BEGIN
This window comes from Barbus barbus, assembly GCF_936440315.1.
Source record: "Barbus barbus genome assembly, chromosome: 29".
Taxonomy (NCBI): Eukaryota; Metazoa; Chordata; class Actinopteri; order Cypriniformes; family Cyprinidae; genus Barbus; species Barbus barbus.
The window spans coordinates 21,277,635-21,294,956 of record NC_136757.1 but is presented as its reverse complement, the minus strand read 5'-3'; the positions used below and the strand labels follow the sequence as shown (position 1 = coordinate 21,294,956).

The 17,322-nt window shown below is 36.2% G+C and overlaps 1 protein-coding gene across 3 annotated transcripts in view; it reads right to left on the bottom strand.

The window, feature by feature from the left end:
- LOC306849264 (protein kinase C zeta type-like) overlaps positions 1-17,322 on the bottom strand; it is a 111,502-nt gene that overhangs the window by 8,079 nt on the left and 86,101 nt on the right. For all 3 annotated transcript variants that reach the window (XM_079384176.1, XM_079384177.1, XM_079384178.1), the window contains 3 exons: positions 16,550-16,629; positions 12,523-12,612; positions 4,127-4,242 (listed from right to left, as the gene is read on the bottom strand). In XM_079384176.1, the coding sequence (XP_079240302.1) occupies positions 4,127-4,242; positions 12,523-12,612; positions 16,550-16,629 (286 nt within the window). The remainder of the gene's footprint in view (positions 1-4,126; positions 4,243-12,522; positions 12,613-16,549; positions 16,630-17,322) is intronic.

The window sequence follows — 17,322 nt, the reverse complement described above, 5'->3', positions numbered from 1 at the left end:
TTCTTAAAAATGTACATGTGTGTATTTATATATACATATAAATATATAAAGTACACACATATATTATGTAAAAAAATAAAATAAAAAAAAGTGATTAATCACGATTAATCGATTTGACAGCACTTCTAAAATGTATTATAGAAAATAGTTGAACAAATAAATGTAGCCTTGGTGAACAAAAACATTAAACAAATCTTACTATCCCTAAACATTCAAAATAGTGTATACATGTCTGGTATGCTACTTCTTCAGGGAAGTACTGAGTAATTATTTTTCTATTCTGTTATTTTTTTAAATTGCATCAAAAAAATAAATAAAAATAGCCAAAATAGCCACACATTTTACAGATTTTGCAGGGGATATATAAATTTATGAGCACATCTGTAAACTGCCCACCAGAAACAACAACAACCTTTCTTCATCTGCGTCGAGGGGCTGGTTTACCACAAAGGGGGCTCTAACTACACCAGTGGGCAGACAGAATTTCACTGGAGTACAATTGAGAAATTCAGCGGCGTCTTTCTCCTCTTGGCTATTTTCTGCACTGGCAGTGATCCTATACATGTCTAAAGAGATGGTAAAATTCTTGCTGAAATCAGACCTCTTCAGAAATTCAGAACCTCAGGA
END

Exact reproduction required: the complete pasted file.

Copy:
This window comes from Barbus barbus, assembly GCF_936440315.1.
Source record: "Barbus barbus genome assembly, chromosome: 29".
Taxonomy (NCBI): Eukaryota; Metazoa; Chordata; class Actinopteri; order Cypriniformes; family Cyprinidae; genus Barbus; species Barbus barbus.
The window spans coordinates 21,277,635-21,294,956 of record NC_136757.1 but is presented as its reverse complement, the minus strand read 5'-3'; the positions used below and the strand labels follow the sequence as shown (position 1 = coordinate 21,294,956).

The 17,322-nt window shown below is 36.2% G+C and overlaps 1 protein-coding gene across 3 annotated transcripts in view; it reads right to left on the bottom strand.

The window, feature by feature from the left end:
- LOC306849264 (protein kinase C zeta type-like) overlaps positions 1-17,322 on the bottom strand; it is a 111,502-nt gene that overhangs the window by 8,079 nt on the left and 86,101 nt on the right. For all 3 annotated transcript variants that reach the window (XM_079384176.1, XM_079384177.1, XM_079384178.1), the window contains 3 exons: positions 16,550-16,629; positions 12,523-12,612; positions 4,127-4,242 (listed from right to left, as the gene is read on the bottom strand). In XM_079384176.1, the coding sequence (XP_079240302.1) occupies positions 4,127-4,242; positions 12,523-12,612; positions 16,550-16,629 (286 nt within the window). The remainder of the gene's footprint in view (positions 1-4,126; positions 4,243-12,522; positions 12,613-16,549; positions 16,630-17,322) is intronic.

The window sequence follows — 17,322 nt, the reverse complement described above, 5'->3', positions numbered from 1 at the left end:
TTCTTAAAAATGTACATGTGTGTATTTATATATACATATAAATATATAAAGTACACACATATATTATGTAAAAAAATAAAATAAAAAAAAGTGATTAATCACGATTAATCGATTTGACAGCACTTCTAAAATGTATTATAGAAAATAGTTGAACAAATAAATGTAGCCTTGGTGAACAAAAACATTAAACAAATCTTACTATCCCTAAACATTCAAAATAGTGTATACATGTCTGGTATGCTACTTCTTCAGGGAAGTACTGAGTAATTATTTTTCTATTCTGTTATTTTTTTAAATTGCATCAAAAAAATAAATAAAAATAGCCAAAATAGCCACACATTTTACAGATTTTGCAGGGGATATATAAATTTATGAGCACATCTGTAAACTGCCCACCAGAAACAACAACAACCTTTCTTCATCTGCGTCGAGGGGCTGGTTTACCACAAAGGGGGCTCTAACTACACCAGTGGGCAGACAGAATTTCACTGGAGTACAATTGAGAAATTCAGCGGCGTCTTTCTCCTCTTGGCTATTTTCTGCACTGGCAGTGATCCTATACATGTCTAAAGAGATGGTAAAATTCTTGCTGAAATCAGACCTCTTCAGAAATTCAGAACCTCAGGA